Next time the engine doest want to start.... open the engine cover, locate the solenoid and with an insulated screwdriver simply short/jump between the large HOT battery terminal and the smaller wire from the control panel. If the 'shorting' between these two terminals immediately *engages the solenoid and the engine starts* (dont get you clothing, etc. caught in the 'moving parts' when doing this) .... then you have HIGH RESISTANCE in the solenoid control circuit (usually a corroded fuse/holder). If you actually have one of these notorious engine mounted fuse holder ... entirely replace it (dont waste your time trying to clean it) and replace the whole wiring (with 'tinned' wire) all the way back to the panel mounted 'start' button.
I'll offer odds that corrosion & high resistance in the solenoid energizing circuit (usually the fuse holder) is your problem as this is common/notorious on small Yanmars.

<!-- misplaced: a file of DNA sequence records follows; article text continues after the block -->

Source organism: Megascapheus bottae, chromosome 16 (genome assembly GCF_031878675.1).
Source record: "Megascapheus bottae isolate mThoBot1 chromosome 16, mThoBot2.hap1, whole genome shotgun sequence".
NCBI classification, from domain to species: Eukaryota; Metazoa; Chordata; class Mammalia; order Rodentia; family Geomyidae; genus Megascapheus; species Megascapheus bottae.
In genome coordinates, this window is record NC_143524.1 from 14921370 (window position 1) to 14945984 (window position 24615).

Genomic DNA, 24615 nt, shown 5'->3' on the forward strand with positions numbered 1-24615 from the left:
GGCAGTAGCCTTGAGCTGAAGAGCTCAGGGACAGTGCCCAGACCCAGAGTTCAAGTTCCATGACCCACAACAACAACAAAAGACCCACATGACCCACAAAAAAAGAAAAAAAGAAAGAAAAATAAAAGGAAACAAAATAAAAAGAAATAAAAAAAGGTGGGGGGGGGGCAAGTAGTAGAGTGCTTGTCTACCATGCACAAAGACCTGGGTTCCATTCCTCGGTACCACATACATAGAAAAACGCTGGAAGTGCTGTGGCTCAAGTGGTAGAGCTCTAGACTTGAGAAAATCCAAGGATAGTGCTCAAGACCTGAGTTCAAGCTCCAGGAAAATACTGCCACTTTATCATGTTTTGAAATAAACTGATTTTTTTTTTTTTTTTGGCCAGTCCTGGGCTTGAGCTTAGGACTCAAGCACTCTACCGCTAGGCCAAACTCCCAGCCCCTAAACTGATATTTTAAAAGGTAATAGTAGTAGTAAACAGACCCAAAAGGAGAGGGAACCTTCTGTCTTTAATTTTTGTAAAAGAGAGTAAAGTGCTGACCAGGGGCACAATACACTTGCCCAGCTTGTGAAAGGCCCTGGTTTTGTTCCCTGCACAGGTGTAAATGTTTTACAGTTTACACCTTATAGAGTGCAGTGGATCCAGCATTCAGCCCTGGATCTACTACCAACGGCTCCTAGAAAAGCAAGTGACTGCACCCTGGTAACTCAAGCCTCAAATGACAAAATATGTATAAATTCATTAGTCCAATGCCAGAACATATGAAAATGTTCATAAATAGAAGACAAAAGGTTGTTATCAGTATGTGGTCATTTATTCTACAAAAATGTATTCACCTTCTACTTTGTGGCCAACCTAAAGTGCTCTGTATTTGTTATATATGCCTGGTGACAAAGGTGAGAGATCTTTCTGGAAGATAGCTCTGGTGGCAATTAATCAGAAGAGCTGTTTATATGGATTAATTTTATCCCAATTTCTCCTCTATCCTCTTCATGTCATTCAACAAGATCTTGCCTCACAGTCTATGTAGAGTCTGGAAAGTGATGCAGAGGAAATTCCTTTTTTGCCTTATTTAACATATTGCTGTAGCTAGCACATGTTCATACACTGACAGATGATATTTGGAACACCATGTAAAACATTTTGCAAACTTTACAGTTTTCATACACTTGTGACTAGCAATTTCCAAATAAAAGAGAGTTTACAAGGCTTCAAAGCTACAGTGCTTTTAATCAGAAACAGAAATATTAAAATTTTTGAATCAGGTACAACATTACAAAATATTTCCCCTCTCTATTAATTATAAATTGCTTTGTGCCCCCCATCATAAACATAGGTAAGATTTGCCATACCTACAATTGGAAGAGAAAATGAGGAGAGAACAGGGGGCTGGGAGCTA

I had the same problem as in Post #1 with my Yanmar 3GM: pressing the start button always caused the solenoid to click but energized the starter only about once in five tries. I replaced the solenoid, blah, blah, blah. The problem was as follows: The Yanmar wiring schematic calls for a white wire in the wiring harness from the start button to the solenoid. On my boat someone interrupted that wire and spliced in leads that led to a microswitch in the "all-in-one" throttle/transmission control. The idea was to prevent starts with the transmission in gear. A good idea, but poorly executed: the spliced wiring and microswitch were too wimpy to carry the current necessary to reliably drive the solenoid piston all the way home such that the starter contacts closed. I restored the wiring to Yanmar's specifications, and the engine now fires up every time the start button is pushed. HTH.